Undoubtedly Russell’s greatest attribute is his advanced court sense and feel for the game. His size allows him to survey the court over his often smaller opponent and see things before they happen. Once Russell reads the defense he throws high velocity pinpoint laser passers right into the shooting pocket of cutters or spot up shooters. He shows great patience on the break in waiting for shooters or divers to fill the lanes prior to firing his usual rocket passes. Perhaps the best indicator of Russell’s court sense is his ability to see teammates open before they actually are, look off the defense to manipulate spacing and then use precise timing to hit players for scoring opportunities. Russell has the court sense to see things materialize almost in slow motion before everyone else, giving him the advantage to exploit.
As a ball-handler, Russell utilizes change of pace, direction and an advanced handle to get where he wants to go on the court. He doesn’t have a blazing first step or elite speed, but rather uses craftiness mostly to navigate defenses. Russell has an assortment of advanced dribble moves by way of a deadly cross-over, hesitation move and through the legs and around the back combos to break defenses down off the dribble either in isolation situations or out of pick and roll. Russell is particularly adept in the latter situation, where he shows great comfort coming off the pick and either pulling up if his man goes under the pick or navigating his way into the lane if his man chases over the top of the pick. Pick and roll comfortably is almost a required component for a point guard in today’s pick and roll dominated NBA, and Russell is perhaps the most refined P&R player in the draft (along with Mudiay) as the following chart exemplifies:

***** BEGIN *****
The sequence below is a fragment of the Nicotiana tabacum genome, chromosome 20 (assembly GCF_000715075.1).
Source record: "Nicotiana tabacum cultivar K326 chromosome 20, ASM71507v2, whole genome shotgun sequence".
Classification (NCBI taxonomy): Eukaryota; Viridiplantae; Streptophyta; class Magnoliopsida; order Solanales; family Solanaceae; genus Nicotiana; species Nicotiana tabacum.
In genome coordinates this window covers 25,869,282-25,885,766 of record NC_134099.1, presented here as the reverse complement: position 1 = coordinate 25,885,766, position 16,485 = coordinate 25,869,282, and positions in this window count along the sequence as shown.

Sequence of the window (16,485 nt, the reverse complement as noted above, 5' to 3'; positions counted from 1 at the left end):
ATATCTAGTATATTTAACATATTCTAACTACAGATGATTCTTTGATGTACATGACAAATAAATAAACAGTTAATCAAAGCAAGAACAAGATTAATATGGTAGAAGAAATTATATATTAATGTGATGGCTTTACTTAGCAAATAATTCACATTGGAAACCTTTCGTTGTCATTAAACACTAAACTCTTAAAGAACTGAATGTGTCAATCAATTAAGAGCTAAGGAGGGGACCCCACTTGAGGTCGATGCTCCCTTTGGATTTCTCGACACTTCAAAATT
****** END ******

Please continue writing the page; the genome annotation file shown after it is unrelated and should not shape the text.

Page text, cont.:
|Spot Up||12.6||1.06||77%||Very Good||39.7||53.2||3.6||4.8|
|Off Screen||8.8||.983||66%||Very Good||41.2||51||6.8||8.5|
Defensively, Russell is a deceptively quick athlete, and has the lateral agility to wall off penetrating guards when engaged on the ball. He plays passing lanes well off the ball, and shows a good sense on when to aggressively jump passing lanes without gambling excessively. The primary job of a point guard defensively in the NBA is to fight over and navigate screens, and Russell has the size and length to fight over the top of picks and recover to challenge shots with his long arms. He projects to be at least not a minus pick and roll defensive point guard if he shows consistent effort. Russell has also demonstrated the ability to identify defensive assignments in a fast moving matchup zone setting with quick recognition, and is a plus rebounder at the guard position with his size and length.
In terms of intangibles, Russell looks the part as a vocal floor general who loves to compete. He has an unselfish, team first winning attitude that resonates with teammates. He is also a student of the game and is coachable, which should translate into a plus work ethic to improve aspects of his game, such as getting stronger. There are also no blemishes in how he conducts himself off the court.
- Mostly a Below the Rim Player Despite Being a Deceptively Good Athlete
- Upper and Lower Body Strength, Needs to Add Muscle to Finish Through Contact in the NBA
- Not an Explosive Finisher at the Rim
- Predominately Goes to His Left, Though Has Shown Ability to Go Right Effectively